Tribune News Service
Chandigarh, October 23
In a significant judgment that will change the way liabilities are recovered from loan defaulters, the Punjab and Haryana High Court has ruled that an auction purchaser was not liable to pay dues originally payable by the erstwhile owner-borrower and claimed by the Central Excise.
The issue was brought to the notice of the Bench comprising Justice Jaswant Singh and Justice Ashok Kumar Verma after a petition was filed against Punjab National Bank, Ludhiana, and other respondents by Kamla Engg & Steel Industries through counsel Aalok Jagga.
The Bench was told that the bank initiated recovery proceedings against a borrower by filing an application under the Recovery of Debts and Bankruptcy Act, 1993, before the Debts Recovery Tribunal. The application was decreed in the bank’s favour and it was held entitled to recover the amount from the borrowers after which the secured assets/mortgaged property was put to sale by way of an open auction.
After success in the auction, the petitioner approached the Greater Ludhiana Area Development Authority, but it expressed reluctance to transfer the property. It added that a letter issued by Central Excise Department said Rs 3,139.70 lakh was outstanding. The Bench ruled: “If the auction-purchaser has purchased the property from the secured creditor-bank, it is the secured creditor which has exercised its right of priority to sell the secured asset to recover and appropriate its dues. Hence, the auction purchaser cannot be called upon to pay the dues of the previous owner/borrower.”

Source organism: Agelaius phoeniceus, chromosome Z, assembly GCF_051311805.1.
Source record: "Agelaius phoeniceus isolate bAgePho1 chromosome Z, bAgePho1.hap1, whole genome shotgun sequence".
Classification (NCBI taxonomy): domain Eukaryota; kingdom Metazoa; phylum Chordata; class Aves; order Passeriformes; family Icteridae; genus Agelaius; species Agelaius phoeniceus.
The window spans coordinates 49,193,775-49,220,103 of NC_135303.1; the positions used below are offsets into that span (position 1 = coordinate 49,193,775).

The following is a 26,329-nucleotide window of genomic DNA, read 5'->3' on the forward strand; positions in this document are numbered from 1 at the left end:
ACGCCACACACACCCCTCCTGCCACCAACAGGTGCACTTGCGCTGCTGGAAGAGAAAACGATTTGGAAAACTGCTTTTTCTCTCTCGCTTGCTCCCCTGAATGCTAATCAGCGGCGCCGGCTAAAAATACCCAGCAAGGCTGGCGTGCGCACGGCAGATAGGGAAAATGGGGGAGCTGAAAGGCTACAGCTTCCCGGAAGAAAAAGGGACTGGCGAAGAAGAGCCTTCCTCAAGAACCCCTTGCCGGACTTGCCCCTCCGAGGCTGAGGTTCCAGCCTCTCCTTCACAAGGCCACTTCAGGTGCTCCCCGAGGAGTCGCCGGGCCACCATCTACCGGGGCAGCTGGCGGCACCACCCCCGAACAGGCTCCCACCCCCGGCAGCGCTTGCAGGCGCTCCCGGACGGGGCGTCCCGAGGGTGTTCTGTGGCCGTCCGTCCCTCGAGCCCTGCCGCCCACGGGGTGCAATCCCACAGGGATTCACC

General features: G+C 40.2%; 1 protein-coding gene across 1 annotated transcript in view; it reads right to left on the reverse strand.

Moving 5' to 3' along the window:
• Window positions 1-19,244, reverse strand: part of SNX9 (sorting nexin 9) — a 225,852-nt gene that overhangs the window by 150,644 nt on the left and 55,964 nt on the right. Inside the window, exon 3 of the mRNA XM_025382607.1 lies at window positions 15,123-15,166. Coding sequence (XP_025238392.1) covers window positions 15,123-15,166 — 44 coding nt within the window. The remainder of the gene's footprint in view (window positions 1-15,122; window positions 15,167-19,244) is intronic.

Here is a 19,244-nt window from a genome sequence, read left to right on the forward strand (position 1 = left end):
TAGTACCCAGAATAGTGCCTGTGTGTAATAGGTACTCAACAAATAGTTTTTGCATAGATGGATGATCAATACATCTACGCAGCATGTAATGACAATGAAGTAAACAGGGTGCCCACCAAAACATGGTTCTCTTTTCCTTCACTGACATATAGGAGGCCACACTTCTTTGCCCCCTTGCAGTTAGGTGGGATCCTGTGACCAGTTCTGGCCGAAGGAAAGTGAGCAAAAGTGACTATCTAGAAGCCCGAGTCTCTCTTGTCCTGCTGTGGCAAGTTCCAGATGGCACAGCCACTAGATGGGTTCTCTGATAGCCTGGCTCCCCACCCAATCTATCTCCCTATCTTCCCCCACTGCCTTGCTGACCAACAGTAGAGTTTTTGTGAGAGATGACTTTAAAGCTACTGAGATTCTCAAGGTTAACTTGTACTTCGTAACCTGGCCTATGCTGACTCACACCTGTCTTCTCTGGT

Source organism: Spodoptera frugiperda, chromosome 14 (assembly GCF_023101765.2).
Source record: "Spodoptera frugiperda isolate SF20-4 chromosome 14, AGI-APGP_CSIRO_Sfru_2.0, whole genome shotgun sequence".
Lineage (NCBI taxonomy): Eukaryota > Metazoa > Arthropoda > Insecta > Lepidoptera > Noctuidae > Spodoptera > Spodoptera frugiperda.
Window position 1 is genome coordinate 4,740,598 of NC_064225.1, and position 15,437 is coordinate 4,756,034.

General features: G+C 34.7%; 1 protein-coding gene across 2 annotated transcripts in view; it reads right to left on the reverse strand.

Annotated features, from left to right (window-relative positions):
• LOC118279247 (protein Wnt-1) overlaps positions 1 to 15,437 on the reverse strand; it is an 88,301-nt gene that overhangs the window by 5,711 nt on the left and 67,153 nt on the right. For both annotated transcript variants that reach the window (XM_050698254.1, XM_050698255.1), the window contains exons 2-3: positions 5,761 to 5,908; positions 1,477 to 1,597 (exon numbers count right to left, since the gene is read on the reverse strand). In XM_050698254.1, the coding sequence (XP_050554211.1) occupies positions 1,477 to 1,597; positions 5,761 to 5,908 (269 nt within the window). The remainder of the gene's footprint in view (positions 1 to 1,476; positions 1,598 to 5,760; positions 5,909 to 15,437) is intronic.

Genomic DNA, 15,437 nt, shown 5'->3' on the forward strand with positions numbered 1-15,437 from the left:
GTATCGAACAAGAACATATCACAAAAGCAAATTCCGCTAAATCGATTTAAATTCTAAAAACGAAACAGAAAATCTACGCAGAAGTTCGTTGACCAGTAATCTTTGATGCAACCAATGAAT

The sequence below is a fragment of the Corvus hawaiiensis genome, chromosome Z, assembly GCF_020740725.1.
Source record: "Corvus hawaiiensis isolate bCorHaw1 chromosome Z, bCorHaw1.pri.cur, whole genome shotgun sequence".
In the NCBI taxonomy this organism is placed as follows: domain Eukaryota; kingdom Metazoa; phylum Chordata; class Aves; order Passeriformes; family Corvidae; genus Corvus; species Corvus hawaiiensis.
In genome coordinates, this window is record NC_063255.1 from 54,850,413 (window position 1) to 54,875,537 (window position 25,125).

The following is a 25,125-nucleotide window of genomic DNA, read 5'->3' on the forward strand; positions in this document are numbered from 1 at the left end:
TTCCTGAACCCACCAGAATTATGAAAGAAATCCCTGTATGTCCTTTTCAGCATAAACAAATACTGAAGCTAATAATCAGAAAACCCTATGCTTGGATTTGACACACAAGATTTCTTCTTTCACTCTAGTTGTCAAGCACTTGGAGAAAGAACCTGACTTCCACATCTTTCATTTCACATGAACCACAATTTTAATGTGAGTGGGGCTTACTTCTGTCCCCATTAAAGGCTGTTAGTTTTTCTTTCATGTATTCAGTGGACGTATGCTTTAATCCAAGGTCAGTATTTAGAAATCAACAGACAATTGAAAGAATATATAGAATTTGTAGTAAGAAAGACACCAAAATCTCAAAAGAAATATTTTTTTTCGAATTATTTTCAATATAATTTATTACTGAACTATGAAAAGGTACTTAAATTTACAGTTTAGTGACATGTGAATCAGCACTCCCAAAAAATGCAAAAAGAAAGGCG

The Bench held that that the petitioner-auction purchaser was not liable to clear the liability recoverable from the erstwhile owner-borrower-assessee to the Central Excise. However, the Central Excise was free to recover the dues by proceeding against the assessee, in accordance with law.
The Bench added it was also apparent that the Central Excise’s power to attach was only limited to excisable goods and/or moveable properties of the assessee and not immoveable property, for which it would have to issue a certificate to the collector. He would then proceed to recover the dues as arrears of land revenue, in terms of Section 67 of the Punjab Land Revenue Act, 1887.
The Bench said if electricity dues were pending and payable, the liability could not be avoided by the auction purchaser. He would have to clear such dues before seeking a fresh or reconnection of the electricity connection.
Before parting, the Bench acknowledged and appreciated “sincere and dedicated assistance” rendered by counsel Aalok Jagga and Sunish Bindlish.
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